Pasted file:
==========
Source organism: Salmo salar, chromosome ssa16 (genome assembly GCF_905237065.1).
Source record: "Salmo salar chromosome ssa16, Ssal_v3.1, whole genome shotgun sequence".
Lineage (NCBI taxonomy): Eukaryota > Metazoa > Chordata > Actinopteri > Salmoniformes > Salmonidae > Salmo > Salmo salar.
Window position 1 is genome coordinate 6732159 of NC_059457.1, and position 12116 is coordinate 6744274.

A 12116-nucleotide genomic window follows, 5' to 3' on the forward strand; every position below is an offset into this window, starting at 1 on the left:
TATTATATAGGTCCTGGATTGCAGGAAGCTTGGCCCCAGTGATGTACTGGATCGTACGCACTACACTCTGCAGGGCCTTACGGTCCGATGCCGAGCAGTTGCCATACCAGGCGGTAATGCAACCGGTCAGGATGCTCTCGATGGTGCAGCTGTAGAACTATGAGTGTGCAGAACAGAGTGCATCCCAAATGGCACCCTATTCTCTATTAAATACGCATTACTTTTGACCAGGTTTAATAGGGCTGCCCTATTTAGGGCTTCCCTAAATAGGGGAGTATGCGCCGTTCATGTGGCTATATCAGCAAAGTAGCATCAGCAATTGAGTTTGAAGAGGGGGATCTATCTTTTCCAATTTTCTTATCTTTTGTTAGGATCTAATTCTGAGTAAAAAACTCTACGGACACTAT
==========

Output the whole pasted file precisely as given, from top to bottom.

Source organism: Salmo salar, chromosome ssa16 (genome assembly GCF_905237065.1).
Source record: "Salmo salar chromosome ssa16, Ssal_v3.1, whole genome shotgun sequence".
Lineage (NCBI taxonomy): Eukaryota > Metazoa > Chordata > Actinopteri > Salmoniformes > Salmonidae > Salmo > Salmo salar.
Window position 1 is genome coordinate 6732159 of NC_059457.1, and position 12116 is coordinate 6744274.

A 12116-nucleotide genomic window follows, 5' to 3' on the forward strand; every position below is an offset into this window, starting at 1 on the left:
TATTATATAGGTCCTGGATTGCAGGAAGCTTGGCCCCAGTGATGTACTGGATCGTACGCACTACACTCTGCAGGGCCTTACGGTCCGATGCCGAGCAGTTGCCATACCAGGCGGTAATGCAACCGGTCAGGATGCTCTCGATGGTGCAGCTGTAGAACTATGAGTGTGCAGAACAGAGTGCATCCCAAATGGCACCCTATTCTCTATTAAATACGCATTACTTTTGACCAGGTTTAATAGGGCTGCCCTATTTAGGGCTTCCCTAAATAGGGGAGTATGCGCCGTTCATGTGGCTATATCAGCAAAGTAGCATCAGCAATTGAGTTTGAAGAGGGGGATCTATCTTTTCCAATTTTCTTATCTTTTGTTAGGATCTAATTCTGAGTAAAAAACTCTACGGACACTAT